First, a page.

What is the Law on Xenophobia?

As contentious as it is to note, it must be said that South Africa has had a long and sordid history concerning xenophobia. The list of attacks against foreigners throughout the nation continues to grow with every passing year and includes everything from isolated cases of abuse to the systematic targeting of foreign-owned businesses and rioting. It should come as no surprise then, that many citizens feel a deep-seated concern over the treatment of non-residents and the rules which protect them. But what does the law say exactly? Are there laws against xenophobia and how is it policed in South Africa?

On paper, xenophobia is extensively prohibited by various pieces of legislation, most notably these include –

That first act specifically notes the ‘prohibited grounds’ upon which individuals may not be discriminated against and this prohibition includes social or ethnic origins. Additionally, a National Action Plan exists which is intended to serve existing legislation in a ‘complementary’ manner. As if all this wasn’t enough, the South African constitution also outlines certain fundamental human rights that are afforded to all individuals regardless of whether or not they are SA citizens.

What is the Law on Xenophobia?

In the eyes of the constitution then, foreigners, whether here legally or not, are protected by many of the same laws as SA citizens and should not be subjected to violence or unfair discrimination. However, when carried out in practice, xenophobia is often overlooked by the legal system, which instead focuses on punishing criminal acts without paying much attention to the underlying motives.

How is Xenophobia Punished in South Africa?

According to Judge Mojapelo xenophobia itself is not a crime in South Africa and wrongdoers are instead punished for related crimes. In other words, a person who physically harms a foreigner during a xenophobic attack would not be charged with some sort of xenophobia conviction and would instead be arrested and prosecuted on the grounds of a common-law crime such as assault.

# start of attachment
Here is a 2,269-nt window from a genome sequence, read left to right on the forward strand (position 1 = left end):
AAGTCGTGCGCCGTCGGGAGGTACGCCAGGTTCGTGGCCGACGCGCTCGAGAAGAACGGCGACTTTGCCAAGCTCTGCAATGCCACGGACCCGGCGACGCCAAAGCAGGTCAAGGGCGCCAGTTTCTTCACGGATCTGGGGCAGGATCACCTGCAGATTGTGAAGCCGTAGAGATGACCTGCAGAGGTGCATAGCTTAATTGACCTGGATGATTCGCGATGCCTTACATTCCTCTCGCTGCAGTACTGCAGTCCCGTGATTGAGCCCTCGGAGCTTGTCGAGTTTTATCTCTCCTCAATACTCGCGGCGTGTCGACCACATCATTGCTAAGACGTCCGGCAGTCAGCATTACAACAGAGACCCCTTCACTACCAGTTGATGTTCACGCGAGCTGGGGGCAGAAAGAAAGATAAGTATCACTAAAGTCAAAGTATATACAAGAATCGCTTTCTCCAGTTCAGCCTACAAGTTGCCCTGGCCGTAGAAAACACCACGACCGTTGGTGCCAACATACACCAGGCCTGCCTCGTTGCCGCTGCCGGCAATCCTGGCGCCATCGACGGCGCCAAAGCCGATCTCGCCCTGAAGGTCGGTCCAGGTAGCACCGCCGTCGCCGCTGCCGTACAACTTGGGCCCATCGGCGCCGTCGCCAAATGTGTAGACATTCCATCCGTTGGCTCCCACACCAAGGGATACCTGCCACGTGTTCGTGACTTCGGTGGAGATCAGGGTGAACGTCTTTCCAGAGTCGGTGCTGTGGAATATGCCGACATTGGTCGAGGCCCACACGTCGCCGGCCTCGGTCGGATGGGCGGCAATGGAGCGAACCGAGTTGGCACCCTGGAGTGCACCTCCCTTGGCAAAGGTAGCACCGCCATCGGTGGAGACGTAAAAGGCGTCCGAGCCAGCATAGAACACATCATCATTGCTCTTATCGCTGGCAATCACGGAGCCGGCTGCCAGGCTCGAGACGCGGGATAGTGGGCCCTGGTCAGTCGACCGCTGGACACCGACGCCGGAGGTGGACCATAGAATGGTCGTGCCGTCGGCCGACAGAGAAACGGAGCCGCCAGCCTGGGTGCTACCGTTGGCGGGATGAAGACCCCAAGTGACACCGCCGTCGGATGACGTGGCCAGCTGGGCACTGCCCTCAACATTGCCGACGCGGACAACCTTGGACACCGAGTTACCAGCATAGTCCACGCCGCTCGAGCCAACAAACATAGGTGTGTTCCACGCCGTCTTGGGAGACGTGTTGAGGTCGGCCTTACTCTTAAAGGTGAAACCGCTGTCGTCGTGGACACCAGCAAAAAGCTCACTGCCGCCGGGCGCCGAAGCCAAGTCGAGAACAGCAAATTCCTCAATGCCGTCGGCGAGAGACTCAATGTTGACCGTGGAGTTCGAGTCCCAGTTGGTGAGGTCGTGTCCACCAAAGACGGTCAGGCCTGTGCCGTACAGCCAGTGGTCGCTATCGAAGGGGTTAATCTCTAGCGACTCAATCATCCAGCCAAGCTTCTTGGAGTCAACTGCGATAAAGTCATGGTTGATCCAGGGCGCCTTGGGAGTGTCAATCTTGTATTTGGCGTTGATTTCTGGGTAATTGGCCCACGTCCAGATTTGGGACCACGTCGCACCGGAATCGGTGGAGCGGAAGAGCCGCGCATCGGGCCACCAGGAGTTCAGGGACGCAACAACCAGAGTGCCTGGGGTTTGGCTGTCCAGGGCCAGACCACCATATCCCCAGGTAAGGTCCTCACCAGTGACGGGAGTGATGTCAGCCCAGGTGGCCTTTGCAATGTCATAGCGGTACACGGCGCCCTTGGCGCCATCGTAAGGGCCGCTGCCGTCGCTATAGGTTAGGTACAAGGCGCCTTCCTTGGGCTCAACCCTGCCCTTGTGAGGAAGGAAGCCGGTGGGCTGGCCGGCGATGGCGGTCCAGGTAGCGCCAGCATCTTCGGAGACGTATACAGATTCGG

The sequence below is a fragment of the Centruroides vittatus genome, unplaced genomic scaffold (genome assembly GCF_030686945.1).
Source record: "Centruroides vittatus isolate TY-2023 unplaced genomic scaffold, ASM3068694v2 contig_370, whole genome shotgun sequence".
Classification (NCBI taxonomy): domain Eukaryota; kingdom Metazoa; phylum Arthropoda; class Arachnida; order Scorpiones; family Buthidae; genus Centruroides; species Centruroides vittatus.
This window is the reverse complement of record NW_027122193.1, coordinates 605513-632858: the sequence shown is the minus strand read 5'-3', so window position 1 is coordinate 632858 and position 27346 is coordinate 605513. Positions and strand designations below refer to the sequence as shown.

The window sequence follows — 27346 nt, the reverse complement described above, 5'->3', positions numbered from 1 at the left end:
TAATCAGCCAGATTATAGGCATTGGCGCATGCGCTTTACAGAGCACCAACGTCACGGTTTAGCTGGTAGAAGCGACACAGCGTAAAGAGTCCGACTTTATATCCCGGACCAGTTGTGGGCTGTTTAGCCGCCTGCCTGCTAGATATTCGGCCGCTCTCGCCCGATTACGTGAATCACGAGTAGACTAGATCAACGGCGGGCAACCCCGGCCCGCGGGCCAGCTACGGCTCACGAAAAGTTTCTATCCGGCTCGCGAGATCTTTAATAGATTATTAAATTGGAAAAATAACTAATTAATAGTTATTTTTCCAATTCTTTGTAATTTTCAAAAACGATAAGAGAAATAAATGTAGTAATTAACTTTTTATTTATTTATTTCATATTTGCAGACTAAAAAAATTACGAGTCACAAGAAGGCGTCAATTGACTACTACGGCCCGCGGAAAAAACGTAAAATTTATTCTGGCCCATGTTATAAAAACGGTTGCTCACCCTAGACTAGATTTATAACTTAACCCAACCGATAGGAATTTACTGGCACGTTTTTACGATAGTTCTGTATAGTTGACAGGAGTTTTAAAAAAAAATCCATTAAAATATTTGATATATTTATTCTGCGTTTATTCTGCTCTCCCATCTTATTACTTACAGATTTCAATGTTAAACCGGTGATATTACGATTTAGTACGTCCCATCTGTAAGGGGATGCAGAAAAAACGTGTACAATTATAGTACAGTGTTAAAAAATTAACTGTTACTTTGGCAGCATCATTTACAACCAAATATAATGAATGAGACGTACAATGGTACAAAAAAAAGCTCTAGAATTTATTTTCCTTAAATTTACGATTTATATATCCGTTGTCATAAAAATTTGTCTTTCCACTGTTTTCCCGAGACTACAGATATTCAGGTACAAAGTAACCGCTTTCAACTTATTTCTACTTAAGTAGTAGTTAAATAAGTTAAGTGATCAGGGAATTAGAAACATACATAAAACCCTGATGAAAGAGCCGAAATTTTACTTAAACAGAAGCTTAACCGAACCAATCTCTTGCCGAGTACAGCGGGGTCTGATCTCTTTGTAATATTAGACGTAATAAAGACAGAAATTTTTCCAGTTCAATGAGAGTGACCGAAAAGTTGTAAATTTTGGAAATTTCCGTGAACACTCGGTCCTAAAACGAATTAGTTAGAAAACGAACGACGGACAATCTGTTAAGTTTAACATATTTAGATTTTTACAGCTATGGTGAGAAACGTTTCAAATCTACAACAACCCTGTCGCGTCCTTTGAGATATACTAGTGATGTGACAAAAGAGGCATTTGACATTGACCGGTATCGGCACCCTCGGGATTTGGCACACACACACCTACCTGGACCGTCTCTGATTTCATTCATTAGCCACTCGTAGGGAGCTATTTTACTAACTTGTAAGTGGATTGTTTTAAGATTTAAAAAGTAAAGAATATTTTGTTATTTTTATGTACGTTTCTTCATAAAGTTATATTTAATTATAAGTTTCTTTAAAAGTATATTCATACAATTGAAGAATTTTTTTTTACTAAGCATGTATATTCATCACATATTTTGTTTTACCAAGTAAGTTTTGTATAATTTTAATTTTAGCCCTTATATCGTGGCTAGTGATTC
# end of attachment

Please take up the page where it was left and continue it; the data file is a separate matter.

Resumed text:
What is the Law on Xenophobia?

We can review real-world examples of this by considering cases involving xenophobic attacks that have occurred in the past, for instance, Mido Macia died in custody after he was caught on camera being handcuffed to the back of a police vehicle and dragged along the road. Following the event, 8 police officers were arrested and it was alleged that Mido was beaten once inside the police station. During the subsequent trials, the police officers were found guilty of murder and charged accordingly but were not explicitly punished for xenophobia.

Many critics argue that xenophobia is akin to racism and should thus be criminalised in the same way. They point out that many xenophobic attackers can pay a fine rather than face a prison sentence, a fact which would change if xenophobia were prosecuted similarly to racism.

Is Xenophobia on the Rise in South Africa? – What is the Law on Xenophobia?

While reports of xenophobic attacks have increased over the decades, this rise is not consistent from year to year with multiple peaks and lulls occurring recently.

In 2008, widespread outbreaks of xenophobic attacks occurred throughout the country, marking a high point for the violence overall. Since then, however, xenophobic reports have not reached the same levels and, while it may be argued that the issue has become more prevalent generally, there is not an apparent trend upwards unless the data is considered over a range of many years.

What are the Causes of Xenophobia?

While xenophobic attacks should never be excused or dismissed out of hand, it would be overly naive to not consider the real-world effects that influence and incite them.

  • Unemployment – The foremost problem spurring on xenophobia in South Africa is the issue of unemployment and the unfortunate competition for resources which it creates. South Africa currently suffers from one of the worst levels of unemployment on the planet, a fact which breeds an extreme and brutal level of struggle, especially amongst those in low income areas. With so few jobs up for grabs, it makes sense that locals will commonly view foreigners as a kind of extra competition that ultimately hurts their chances for employment. The natural response for many is to try and force the foreigners to leave and return to their own countries. Whether this is done by intimidation or physical violence, the effect is that many foreigners, especially those living in low income areas, feel persecuted and oppressed by many of the nation’s natural-born residents.